There’s an abundance of possibilities around Australia to sample the fruits of the sea. Australia is surrounded by fresh seafood, with a great breadth of varieties available. From shucking fresh oysters in Sydney; spear-fishing for barramundi in the Northern Territory; or dining on chilli-infused lobster in a top quality restaurant, there’s an abundance of possibilities around Australia to sample the fruits of the sea.
New South Wales
Head to Sydney Fish Market to see oysters freshly shucked on-site, then take to the waterside to enjoy a platter of fish and chips cooked to order. Keen cooks can learn to prepare dishes at the resident Sydney Seafood School, while Flying Fish restaurant nearby serves a dedicated seafood tasting menu – think blue eye trevalla with white curry and mango yoghurt. On the South Coast, a few hours’ drive from Canberra, seafood aficionado and celebrity Chef Rick Stein has his own restaurant at Bannister’s boutique hotel, where local produce is the catch of the day overlooking the rugged beach below.
Australian Capital Territory
Adorned with nautical flair – think retro maritime posters and red-and-white striped walls – Cape Cod Seafood restaurant serves up a menu of modern Australian dishes, like seared scallops with chorizo and butternut pumpkin puree, or crispy skin barramundi with sautéed spinach and caper and dill sauce. For the catch of the day, visit the renowned Fyshwick Fresh Food Markets where Ocean Fresh Seafoods offers freshly shucked Sydney Rock and Pacific oysters; while Sea Harvest stocks Australian-caught seafood and prepares fish for quick home-cooked meals – try their salmon fillets marinated in stoneground mustard, honey and sesame oil.
The Northern Territory is most famous for wild barramundi, which comes into season usually from March to through October. On the far north coast, fish for your own barramundi, longtail tuna and Spanish mackerel, then cook it up for a fresh seafood meal at Arnhemland Barra Fishing Lodge. Pick up locally sourced ingredients such as live mud crabs and red snapper at Darwin Fish Market. Here you can also learn how to prepare your purchases with regular live cooking demonstrations, serving up salt and pepper squid and Thai fish curry.
South Australia’s rock lobster and whiting are particularly good from South Australia. They also have sustainable certification on their green prawns, which is another plus. The Eyre Peninsula’s seafood trail maps an epicurean adventure along the coastline. In Elliston, visit Pedro’s Crayfish to hand-pick your own, cooked on the spot for a beachside picnic, and meet the farmer on a tasting tour at Pure Coffin Bay Oysters, where you can taste them freshly shucked. On the marina at coastal Glenelg, sample simple seafood dishes at fish restaurant using local produce like chilli-infused South Australian mussels and grilled whole lobster with garlic butter.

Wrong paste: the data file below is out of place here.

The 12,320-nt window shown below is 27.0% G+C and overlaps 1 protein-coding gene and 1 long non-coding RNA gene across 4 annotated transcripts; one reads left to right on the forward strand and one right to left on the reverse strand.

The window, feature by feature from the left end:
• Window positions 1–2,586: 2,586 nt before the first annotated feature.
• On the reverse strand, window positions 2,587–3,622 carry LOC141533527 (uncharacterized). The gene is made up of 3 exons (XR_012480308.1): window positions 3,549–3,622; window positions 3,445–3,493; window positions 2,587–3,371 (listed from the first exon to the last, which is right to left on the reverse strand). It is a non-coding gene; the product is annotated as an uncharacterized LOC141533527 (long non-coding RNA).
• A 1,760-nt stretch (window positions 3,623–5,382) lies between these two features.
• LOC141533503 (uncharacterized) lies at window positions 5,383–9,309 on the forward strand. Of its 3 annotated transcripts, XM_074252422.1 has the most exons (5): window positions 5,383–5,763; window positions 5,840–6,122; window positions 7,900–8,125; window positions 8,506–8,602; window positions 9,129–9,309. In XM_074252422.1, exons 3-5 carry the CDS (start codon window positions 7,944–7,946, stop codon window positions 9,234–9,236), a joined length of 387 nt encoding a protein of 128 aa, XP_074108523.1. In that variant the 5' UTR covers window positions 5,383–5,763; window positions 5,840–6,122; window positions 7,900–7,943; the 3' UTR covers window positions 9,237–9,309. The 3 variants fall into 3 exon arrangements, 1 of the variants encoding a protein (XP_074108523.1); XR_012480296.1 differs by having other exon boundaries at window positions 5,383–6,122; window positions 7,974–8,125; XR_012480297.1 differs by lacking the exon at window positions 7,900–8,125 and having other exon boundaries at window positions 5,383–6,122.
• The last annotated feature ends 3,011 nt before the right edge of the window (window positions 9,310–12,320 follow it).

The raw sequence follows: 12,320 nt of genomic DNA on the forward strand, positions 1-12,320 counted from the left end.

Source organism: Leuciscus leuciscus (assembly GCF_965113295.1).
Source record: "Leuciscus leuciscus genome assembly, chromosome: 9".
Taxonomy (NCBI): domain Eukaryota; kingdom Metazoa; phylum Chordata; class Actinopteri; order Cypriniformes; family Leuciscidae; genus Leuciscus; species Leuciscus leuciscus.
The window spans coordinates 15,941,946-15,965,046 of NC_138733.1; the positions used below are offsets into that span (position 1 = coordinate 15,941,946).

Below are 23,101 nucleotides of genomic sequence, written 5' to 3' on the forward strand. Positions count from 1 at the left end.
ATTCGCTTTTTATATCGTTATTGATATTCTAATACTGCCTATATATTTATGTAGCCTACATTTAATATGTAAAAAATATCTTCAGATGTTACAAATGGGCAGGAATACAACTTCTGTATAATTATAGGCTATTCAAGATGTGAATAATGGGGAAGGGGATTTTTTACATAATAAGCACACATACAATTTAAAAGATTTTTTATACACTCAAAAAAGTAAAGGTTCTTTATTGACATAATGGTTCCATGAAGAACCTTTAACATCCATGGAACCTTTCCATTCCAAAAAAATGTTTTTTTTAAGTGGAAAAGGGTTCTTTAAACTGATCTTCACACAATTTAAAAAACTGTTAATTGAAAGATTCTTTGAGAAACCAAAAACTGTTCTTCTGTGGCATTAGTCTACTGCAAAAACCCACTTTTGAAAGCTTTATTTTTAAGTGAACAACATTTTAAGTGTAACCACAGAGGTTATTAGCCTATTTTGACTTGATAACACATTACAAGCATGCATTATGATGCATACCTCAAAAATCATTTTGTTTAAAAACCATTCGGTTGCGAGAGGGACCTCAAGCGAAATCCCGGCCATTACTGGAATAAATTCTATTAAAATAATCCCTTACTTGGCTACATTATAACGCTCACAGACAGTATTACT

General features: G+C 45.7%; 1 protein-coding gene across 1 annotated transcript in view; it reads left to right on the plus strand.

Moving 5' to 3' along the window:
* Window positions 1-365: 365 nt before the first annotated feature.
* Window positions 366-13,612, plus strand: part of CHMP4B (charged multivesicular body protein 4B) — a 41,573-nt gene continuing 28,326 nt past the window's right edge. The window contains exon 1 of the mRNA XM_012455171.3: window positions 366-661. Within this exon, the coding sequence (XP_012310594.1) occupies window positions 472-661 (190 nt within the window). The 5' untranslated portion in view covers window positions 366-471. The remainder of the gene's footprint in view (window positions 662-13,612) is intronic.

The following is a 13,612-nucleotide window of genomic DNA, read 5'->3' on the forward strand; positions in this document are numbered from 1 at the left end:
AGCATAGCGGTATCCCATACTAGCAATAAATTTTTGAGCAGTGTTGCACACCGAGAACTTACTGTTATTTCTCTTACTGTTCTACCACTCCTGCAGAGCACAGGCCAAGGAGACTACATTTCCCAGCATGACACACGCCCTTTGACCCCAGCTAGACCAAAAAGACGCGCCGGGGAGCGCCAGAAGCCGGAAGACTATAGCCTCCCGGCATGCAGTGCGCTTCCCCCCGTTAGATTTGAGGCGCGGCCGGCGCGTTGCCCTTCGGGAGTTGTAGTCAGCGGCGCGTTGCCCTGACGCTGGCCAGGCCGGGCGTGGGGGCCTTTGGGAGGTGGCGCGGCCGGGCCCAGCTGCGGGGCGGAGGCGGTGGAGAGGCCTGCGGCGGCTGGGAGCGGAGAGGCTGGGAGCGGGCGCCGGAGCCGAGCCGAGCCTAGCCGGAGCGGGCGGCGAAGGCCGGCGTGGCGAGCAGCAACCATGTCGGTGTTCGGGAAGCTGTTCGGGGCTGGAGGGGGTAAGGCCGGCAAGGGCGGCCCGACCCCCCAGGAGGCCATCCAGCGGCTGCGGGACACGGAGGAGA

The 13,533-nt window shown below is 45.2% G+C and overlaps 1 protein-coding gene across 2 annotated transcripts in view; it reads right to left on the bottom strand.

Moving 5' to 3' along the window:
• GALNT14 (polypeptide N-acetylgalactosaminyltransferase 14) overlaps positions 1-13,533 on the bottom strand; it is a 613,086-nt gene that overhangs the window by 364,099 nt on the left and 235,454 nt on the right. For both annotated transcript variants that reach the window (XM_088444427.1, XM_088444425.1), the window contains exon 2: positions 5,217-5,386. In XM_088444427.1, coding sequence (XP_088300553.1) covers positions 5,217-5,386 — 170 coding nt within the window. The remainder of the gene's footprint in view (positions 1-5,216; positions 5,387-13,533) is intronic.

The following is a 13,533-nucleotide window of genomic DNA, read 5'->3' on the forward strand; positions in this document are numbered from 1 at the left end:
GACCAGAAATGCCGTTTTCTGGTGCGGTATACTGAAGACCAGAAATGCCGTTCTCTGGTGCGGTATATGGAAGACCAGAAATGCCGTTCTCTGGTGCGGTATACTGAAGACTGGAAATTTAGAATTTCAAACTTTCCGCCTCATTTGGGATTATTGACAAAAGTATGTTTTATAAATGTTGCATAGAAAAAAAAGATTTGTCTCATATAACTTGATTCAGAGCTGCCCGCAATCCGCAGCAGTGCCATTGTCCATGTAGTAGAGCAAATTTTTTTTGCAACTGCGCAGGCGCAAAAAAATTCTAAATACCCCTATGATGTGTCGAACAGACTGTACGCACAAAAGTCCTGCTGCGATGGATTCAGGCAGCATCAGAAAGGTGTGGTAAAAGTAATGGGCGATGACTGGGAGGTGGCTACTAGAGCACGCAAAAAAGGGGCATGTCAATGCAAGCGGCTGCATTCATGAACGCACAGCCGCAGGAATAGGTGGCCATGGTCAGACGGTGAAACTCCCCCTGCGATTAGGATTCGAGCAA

Tasmania is mainly known for lobster, Pacific oysters, octopus and abalone. Don a pair of waterproof waders at the Freycinet Marine Farm and sample the freshly harvested goods. In the Huon Valley, along with fine wines, the trout fishing is spectacular. Rod & Fly runs guided fishing tours ranging from a full-day to a three-day trip. At Josef Chromy Wines near Launceston, you can try your hand at fly fishing in front of the cellar door restaurant. Take the Seafood Seduction boat tour around Bruny Island with Pennicott Wilderness Journeys and enjoy fresh abalone and crayfish straight from the sea.
The climate of far north Queensland is perfectly suited to saltwater barramundi, along with tiger and Crystal Bay prawns. Here you’ll also find the famous Balmain and Moreton Bay bugs, plus spanner, blue swimmer and mud crab. Join Kuku Yalanji Cultural Habitat Tours to catch crabs and scallops on a spearfishing trip near Port Douglas. Or try a mille-feuille of coconut-coated banana prawns and pan-fried barramundi fillet with champagne butter sauce at Zinc Restaurant & Lounge Bar (Re-opening on 12th May).
There’s an abundance of fish species that can be caught in the lake regions of Victoria including flathead, snapper, John Dory and silver dory. Seafood lovers visiting Melbourne should head to the self-described ‘ocean-to-plate’ restaurant, The Atlantic. The deluxe diner comes complete with a dedicated oyster bar and dishes such as pan-roasted hapuka from Portland in Victoria with confit fennel and tomatoes, green pea puree and a soft herb jus. Gone Fishing runs chartered boat trips in Port Phillip Bay and the Bass Strait to show keen fishers the best spots to find King George whiting, yellowtail kingfish and snapper.
Western Australia’s lobsters are the biggest-selling lobster by far. It’s a smaller species, so it’s usually a good price. The limestone retreats at Clover Cottage on the southern coast are just the spot for fly fishing fans to stay when venturing to nearby lakes in search of brown and rainbow trout.